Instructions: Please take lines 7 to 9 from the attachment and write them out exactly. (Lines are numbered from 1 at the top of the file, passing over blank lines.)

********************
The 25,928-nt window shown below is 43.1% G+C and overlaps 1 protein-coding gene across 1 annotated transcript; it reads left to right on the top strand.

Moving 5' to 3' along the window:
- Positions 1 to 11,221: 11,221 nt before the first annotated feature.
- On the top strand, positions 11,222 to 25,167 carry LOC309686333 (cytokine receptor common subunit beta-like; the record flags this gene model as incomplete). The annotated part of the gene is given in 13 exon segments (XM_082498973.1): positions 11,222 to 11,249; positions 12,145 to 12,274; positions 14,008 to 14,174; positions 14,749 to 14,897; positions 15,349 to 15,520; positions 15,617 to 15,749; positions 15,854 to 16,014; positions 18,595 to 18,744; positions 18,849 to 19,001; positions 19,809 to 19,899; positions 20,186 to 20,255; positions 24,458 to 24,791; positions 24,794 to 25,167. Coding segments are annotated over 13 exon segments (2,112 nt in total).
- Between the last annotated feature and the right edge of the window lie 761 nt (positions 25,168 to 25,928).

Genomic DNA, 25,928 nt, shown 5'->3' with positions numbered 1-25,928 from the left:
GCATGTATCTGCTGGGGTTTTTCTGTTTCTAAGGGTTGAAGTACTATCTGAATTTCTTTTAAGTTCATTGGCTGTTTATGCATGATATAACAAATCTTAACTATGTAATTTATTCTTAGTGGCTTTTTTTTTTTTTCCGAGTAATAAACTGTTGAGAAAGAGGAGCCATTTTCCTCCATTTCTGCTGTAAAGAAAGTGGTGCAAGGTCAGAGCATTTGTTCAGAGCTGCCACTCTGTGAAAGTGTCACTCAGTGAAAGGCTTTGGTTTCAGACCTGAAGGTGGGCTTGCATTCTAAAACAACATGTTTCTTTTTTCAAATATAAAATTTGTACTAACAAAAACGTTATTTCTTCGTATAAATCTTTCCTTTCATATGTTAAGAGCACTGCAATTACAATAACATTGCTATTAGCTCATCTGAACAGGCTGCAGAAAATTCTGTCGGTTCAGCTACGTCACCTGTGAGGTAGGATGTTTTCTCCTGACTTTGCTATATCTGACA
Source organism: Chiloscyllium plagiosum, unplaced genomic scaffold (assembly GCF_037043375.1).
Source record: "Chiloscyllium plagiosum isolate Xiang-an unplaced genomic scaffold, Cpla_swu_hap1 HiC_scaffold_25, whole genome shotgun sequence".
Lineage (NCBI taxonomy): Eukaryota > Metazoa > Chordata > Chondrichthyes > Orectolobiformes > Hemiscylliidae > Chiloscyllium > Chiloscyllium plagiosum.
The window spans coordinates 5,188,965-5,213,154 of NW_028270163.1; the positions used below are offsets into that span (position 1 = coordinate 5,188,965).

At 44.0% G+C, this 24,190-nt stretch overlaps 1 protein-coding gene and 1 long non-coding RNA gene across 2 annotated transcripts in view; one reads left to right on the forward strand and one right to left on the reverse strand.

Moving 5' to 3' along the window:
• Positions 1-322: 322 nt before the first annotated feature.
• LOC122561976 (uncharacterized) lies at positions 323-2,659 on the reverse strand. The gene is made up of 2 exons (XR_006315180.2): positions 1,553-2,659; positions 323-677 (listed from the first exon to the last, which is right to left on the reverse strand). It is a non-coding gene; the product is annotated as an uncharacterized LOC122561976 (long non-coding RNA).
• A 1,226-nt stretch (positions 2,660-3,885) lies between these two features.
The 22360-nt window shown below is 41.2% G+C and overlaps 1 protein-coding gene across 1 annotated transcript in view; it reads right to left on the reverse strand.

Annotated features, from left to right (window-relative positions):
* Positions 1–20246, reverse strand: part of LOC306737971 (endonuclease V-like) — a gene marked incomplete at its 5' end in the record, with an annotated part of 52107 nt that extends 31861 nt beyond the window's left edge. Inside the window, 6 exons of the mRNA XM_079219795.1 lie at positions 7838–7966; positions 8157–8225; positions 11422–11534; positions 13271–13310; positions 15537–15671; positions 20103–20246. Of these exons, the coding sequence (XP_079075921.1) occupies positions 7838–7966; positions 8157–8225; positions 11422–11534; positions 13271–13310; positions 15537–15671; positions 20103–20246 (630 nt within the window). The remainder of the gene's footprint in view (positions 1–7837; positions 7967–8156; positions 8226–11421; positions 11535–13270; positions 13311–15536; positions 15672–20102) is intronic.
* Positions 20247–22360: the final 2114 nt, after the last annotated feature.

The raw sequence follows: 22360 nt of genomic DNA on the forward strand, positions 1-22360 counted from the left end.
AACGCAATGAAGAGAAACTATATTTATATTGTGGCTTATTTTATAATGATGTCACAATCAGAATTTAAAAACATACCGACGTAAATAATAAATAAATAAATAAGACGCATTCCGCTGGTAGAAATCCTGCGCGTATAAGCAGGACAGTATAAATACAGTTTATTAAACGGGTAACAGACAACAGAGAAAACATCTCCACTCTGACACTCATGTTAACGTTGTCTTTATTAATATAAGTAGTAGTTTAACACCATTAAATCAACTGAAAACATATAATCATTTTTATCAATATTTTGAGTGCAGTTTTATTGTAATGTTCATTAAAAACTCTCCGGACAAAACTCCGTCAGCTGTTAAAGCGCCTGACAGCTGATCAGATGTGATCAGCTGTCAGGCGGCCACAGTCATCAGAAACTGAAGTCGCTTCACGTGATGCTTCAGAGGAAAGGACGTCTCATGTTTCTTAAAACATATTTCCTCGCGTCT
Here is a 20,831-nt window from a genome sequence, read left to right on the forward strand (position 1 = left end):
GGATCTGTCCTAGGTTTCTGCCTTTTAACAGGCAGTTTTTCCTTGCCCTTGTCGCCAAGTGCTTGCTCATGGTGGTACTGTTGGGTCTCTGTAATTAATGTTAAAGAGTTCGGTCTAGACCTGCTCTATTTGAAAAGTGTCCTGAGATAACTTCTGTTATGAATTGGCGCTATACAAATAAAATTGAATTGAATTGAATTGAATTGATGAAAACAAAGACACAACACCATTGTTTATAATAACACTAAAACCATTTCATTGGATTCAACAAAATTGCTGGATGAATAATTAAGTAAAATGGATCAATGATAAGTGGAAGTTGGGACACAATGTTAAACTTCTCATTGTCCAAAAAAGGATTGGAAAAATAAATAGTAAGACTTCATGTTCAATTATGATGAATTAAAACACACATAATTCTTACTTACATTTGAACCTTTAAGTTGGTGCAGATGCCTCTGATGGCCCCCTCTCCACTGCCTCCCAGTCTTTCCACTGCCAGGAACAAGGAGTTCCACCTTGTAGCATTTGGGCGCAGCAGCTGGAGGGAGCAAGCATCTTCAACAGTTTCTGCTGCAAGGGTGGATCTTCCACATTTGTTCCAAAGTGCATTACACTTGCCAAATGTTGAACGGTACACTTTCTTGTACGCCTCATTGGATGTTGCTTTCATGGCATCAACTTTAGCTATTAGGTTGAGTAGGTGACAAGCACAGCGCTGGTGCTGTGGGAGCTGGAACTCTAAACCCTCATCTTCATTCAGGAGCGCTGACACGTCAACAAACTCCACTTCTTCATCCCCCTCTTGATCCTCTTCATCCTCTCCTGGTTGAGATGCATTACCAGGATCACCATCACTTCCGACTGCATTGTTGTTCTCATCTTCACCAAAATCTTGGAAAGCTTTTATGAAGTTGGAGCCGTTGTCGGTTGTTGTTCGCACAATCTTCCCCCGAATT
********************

GCATGTATCTGCTGGGGTTTTTCTGTTTCTAAGGGTTGAAGTACTATCTGAATTTCTTTTAAGTTCATTGGCTGTTTATGCATGATATAACAAATCTTAACTATGTAATTTATTCTTAGTGGCTTTTTTTTTTTTTCCGAGTAATAAACTGTTGAGAAAGAGGAGCCATTTTCCTCCATTTCTGCTGTAAAGAAAGTGGTGCAAGGTCAGAGCATTTGTTCAGAGCTGCCACTCTGTGAAAGTGTCACTCAGTGAAAGGCTTTGGTTTCAGACCTGAAGGTGGGCTTGCATTCTAAAACAACATGTTTCTTTTTTCAAATATAAAATTTGTACTAACAAAAACGTTATTTCTTCGTATAAATCTTTCCTTTCATATGTTAAGAGCACTGCAATTACAATAACATTGCTATTAGCTCATCTGAACAGGCTGCAGAAAATTCTGTCGGTTCAGCTACGTCACCTGTGAGGTAGGATGTTTTCTCCTGACTTTGCTATATCTGACA
Source organism: Chiloscyllium plagiosum, unplaced genomic scaffold (assembly GCF_037043375.1).
Source record: "Chiloscyllium plagiosum isolate Xiang-an unplaced genomic scaffold, Cpla_swu_hap1 HiC_scaffold_25, whole genome shotgun sequence".